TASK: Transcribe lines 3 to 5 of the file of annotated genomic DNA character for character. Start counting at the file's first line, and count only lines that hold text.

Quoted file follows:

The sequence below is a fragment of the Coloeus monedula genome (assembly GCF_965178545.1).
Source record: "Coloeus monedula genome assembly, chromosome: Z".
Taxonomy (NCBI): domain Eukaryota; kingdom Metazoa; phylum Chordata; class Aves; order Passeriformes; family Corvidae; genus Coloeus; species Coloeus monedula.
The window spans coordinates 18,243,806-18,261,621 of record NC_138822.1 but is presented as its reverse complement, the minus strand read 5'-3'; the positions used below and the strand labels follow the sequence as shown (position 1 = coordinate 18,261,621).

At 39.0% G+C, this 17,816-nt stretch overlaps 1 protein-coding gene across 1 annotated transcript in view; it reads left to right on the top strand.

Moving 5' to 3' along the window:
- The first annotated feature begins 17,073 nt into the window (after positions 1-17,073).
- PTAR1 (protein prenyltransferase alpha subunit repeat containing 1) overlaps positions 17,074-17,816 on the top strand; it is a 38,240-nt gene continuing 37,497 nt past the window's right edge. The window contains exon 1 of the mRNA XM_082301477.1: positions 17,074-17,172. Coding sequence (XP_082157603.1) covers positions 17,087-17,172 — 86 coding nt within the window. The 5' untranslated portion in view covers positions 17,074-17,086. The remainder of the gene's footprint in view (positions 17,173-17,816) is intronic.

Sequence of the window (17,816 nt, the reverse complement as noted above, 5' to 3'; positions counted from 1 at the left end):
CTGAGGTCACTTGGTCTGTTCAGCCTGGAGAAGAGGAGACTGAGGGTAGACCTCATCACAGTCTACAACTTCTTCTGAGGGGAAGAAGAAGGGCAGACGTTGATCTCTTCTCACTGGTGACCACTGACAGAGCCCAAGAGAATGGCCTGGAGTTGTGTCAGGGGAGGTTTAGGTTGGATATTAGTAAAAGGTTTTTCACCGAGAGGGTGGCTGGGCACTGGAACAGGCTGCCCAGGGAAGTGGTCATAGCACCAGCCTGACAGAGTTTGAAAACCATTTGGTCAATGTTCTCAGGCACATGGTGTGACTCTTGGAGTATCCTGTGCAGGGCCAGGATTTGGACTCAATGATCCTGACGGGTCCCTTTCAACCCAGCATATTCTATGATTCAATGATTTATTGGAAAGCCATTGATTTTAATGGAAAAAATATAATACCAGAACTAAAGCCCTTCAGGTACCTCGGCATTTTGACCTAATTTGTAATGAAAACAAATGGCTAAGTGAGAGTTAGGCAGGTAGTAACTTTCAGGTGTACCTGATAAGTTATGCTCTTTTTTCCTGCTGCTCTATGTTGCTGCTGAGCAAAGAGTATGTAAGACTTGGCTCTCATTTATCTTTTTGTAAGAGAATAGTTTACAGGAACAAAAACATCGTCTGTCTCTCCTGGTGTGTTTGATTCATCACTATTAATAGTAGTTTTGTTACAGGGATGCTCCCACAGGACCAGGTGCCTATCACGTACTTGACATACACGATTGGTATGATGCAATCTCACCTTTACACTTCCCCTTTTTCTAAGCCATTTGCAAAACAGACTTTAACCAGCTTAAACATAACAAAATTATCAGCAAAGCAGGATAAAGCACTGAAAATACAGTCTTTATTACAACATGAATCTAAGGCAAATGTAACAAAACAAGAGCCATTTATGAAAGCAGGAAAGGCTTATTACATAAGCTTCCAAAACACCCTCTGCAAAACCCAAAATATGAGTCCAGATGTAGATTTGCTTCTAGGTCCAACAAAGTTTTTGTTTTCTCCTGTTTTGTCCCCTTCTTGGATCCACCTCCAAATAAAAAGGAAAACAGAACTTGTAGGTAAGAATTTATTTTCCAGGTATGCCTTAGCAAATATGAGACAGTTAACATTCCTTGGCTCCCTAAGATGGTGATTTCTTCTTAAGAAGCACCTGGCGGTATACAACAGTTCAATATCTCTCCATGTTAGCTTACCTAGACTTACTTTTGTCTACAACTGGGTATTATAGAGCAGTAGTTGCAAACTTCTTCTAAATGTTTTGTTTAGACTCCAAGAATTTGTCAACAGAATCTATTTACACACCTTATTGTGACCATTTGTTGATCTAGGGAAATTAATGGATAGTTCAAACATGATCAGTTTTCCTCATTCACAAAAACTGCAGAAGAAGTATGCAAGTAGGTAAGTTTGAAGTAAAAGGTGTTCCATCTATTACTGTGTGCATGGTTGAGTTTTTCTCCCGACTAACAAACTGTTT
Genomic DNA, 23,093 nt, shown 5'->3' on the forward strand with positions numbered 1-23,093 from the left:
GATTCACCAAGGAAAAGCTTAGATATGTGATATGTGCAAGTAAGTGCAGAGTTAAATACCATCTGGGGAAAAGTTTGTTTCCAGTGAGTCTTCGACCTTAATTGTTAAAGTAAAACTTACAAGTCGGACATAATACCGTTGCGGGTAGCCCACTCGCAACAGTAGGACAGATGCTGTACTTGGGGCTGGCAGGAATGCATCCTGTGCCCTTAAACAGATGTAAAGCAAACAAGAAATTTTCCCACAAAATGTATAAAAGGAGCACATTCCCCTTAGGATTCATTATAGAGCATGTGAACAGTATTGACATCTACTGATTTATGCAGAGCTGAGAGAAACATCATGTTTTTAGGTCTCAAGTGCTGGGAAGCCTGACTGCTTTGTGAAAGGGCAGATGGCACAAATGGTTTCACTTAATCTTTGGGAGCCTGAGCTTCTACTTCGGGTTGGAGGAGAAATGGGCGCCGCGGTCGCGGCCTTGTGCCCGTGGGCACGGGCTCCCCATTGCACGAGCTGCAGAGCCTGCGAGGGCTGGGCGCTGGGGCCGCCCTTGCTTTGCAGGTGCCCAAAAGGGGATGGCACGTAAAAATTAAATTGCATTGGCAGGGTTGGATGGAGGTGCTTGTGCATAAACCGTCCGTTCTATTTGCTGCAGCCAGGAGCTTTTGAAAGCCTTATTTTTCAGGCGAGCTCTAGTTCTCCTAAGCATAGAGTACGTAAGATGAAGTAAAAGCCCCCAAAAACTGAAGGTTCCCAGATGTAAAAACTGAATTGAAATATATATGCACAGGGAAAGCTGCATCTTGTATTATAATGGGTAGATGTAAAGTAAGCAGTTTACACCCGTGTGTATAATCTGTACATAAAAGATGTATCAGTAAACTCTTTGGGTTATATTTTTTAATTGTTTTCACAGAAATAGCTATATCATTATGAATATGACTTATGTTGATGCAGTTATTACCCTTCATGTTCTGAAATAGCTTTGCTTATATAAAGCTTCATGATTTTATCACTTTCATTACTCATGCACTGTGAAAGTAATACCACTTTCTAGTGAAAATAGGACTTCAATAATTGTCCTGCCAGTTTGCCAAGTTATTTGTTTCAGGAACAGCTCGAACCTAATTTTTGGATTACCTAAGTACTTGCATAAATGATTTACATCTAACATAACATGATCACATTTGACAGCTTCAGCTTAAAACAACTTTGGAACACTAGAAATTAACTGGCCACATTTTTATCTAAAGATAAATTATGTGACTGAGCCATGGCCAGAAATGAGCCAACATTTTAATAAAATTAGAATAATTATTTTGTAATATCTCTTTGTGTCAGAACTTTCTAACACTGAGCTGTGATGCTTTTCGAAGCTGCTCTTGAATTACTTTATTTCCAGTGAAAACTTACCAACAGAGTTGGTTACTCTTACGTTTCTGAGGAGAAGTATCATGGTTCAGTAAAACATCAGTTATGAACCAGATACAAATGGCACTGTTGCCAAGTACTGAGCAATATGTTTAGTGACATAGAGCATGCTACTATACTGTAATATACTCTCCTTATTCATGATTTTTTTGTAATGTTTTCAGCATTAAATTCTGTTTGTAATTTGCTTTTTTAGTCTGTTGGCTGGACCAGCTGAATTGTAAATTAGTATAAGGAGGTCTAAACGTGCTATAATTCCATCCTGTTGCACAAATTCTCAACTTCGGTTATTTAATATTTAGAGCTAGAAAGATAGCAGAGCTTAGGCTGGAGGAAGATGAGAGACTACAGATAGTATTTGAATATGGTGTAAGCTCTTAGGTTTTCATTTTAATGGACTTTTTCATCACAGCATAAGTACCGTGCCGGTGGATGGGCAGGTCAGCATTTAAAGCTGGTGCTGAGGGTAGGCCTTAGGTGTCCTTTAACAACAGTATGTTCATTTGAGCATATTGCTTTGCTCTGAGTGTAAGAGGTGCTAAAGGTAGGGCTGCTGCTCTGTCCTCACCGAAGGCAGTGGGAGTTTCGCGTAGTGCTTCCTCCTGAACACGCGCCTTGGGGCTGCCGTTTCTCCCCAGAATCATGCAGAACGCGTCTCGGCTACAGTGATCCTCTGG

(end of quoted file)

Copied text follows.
Taxonomy (NCBI): domain Eukaryota; kingdom Metazoa; phylum Chordata; class Aves; order Passeriformes; family Corvidae; genus Coloeus; species Coloeus monedula.
The window spans coordinates 18,243,806-18,261,621 of record NC_138822.1 but is presented as its reverse complement, the minus strand read 5'-3'; the positions used below and the strand labels follow the sequence as shown (position 1 = coordinate 18,261,621).

At 39.0% G+C, this 17,816-nt stretch overlaps 1 protein-coding gene across 1 annotated transcript in view; it reads left to right on the top strand.